Considering to become an Egg Donor, is a big decision and you likely have many questions about the medications used in the egg donation process. You may have already heard a little bit about the egg donor medications; the fact that some of them are self-injectable, or that there are some possible side effects which you may expect. Here, we are not only listing the medications you take when donating eggs with Pinnacle Egg Bank, but also explaining all you may want to know about them; why you take them, what do they do and what are the possible side effects that you may or may not experience during your journey. Please keep in mind that each egg donor will have their own medication schedule and may respond differently to an individual egg donation medications protocol. The side effects of egg donation medications are mainly mild and short term. There are effective ways of managing the side effects of egg donor medication that we discuss in our blog. Your assigned nurse will guide you on how to self-administer medications and will be there throughout the whole process to support you as well as answer any questions or concerns you may have along the way.
We often begin the process of egg donation by starting the egg donor on the birth control pills. The hormones (synthetic progesterone and estrogen) in the birth control pills suppress the ovaries and keep the resting egg follicles quiet (inactive). The very low dose of hormones in the pills lowers the hypothalamus’ (the part in the brain that is responsible for, among others, releasing hormones) production of GnRH or gonadotropin-releasing hormone.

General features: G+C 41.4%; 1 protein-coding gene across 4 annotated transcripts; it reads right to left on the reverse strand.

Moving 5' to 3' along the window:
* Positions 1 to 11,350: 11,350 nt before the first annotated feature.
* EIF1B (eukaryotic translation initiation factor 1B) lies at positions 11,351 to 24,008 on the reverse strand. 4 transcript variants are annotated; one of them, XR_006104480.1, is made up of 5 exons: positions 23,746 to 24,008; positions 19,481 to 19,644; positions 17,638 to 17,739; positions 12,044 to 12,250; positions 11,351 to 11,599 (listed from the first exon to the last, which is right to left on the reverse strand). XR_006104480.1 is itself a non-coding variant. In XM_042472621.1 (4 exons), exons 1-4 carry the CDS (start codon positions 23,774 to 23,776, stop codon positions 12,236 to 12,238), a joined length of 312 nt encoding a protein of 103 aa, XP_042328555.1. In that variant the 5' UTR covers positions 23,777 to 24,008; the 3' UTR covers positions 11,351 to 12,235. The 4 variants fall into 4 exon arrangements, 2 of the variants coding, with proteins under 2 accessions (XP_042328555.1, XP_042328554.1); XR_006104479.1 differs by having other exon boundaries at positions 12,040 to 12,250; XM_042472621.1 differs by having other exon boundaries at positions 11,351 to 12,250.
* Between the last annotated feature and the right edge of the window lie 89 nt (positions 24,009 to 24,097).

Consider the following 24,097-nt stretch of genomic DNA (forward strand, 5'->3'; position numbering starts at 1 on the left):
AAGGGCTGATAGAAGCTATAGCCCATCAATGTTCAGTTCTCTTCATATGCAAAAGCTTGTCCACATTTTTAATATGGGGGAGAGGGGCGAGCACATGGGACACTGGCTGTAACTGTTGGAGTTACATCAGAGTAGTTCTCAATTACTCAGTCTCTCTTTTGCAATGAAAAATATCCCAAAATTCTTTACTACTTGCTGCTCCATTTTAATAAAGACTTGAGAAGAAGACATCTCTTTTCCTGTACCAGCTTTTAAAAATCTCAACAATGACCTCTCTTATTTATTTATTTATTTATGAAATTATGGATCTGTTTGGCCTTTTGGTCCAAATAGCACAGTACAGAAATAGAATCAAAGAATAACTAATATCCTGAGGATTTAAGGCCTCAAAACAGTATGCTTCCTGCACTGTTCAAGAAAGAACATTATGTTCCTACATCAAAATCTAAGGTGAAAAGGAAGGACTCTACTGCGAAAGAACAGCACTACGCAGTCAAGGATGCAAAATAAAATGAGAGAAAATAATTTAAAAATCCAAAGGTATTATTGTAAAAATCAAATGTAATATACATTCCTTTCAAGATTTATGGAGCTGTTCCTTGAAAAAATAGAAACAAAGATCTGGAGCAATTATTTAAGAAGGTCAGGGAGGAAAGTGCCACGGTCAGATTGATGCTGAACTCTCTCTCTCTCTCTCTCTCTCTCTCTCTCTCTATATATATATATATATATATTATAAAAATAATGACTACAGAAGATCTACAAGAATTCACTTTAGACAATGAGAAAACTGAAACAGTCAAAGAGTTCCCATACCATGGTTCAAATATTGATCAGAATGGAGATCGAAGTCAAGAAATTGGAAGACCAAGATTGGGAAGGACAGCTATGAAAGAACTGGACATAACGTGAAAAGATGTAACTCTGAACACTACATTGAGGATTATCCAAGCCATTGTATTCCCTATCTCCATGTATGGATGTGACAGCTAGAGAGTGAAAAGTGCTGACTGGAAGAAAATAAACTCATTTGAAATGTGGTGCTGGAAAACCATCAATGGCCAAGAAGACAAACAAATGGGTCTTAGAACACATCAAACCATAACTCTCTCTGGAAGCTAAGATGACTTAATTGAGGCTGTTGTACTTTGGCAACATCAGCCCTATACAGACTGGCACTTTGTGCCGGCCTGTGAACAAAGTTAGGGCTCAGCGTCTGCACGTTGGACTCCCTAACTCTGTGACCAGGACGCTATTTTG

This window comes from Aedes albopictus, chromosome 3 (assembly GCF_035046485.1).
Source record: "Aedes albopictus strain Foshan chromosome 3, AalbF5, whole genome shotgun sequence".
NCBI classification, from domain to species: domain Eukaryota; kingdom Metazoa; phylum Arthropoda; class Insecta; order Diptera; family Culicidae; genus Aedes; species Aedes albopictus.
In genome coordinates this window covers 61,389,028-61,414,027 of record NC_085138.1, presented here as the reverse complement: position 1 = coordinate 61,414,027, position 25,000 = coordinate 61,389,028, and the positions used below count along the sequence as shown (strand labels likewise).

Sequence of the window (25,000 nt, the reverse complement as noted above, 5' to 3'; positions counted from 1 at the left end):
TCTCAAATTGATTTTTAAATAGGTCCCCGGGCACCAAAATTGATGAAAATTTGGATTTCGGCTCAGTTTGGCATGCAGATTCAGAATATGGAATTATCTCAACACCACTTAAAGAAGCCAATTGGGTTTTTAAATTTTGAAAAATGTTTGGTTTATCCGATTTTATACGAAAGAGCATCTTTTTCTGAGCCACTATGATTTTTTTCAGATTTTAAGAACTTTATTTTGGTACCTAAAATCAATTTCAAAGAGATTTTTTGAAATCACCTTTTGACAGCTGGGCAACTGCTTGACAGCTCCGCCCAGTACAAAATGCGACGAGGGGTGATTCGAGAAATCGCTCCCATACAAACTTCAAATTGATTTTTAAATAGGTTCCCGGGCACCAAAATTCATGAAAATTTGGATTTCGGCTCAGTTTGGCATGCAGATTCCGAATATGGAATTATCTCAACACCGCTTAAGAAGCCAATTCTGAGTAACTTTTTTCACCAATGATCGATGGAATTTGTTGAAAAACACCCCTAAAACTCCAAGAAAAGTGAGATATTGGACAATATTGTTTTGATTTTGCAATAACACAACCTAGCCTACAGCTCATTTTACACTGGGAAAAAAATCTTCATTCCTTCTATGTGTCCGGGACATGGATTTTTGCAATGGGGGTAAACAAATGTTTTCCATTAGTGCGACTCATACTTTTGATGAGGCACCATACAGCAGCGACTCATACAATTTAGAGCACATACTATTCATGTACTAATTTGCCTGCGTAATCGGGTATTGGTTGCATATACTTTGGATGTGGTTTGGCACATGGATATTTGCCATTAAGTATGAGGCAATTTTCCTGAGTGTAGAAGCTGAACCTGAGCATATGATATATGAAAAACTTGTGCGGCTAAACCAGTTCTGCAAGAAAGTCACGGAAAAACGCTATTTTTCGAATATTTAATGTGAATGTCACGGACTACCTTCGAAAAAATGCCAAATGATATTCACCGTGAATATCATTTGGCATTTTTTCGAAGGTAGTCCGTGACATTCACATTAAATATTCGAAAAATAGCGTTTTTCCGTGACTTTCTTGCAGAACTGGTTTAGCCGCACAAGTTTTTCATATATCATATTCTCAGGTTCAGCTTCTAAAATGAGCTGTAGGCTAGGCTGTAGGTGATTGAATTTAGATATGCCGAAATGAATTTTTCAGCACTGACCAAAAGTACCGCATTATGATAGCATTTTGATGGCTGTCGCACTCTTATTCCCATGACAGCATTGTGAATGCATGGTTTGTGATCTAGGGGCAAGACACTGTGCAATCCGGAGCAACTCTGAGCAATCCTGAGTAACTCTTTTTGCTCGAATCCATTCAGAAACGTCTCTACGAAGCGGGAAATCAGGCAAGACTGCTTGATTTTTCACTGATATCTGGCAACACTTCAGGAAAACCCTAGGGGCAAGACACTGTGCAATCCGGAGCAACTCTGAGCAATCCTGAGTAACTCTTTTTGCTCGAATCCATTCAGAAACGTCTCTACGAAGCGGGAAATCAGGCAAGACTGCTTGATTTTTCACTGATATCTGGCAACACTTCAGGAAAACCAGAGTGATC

The pituitary (near the hypothalamus) depends on GnRH to release FSH/LH, the gonadotropins that tell the ovary to recruit and release an egg. Thanks to the birth control pills we can start the ovarian stimulation process with a ‘clean slate’ and wake up the follicles with medication when ready for the cycle.
Another role that birth control pills play in egg donor medications protocols is synchronizing the cycles of egg donors and recipients (intended mothers) for fresh egg donation cycle; the timing of the menses can be changed to coincide with the specific week and to match the donor and recipient. The side effects of birth control pills are usually minimal.
These side effects, if any, are usually mild and transient. The side effects should stop once you stop taking the pills.
Spotting at unexpected times
Changes in libido
Thromboembolism (blood clot – a rare but serious side effect)
Follicle Stimulating Hormone (Gonadotropins: Gonal F, Follistim, Menopur) is a hormone that the pituitary gland produces in order to mature eggs in the natural menstrual cycle. As an egg donor medication, its use is to grow more follicles that in turn will yield more mature eggs ready for egg retrieval. Similar to the other egg donation medications we will review, this medicine is self-administered by an injection. In a number of brands of this medication we use for our egg donors, the FSH is administered via a pen with a tiny needle, making it a much more comfortable experience when injecting. FSH injections are taken once a day for around 10 days, but – as with all other medications used in egg donation process – the protocol is individually prescribed and will vary from person to person.
Loss of appetite
Fast heart rate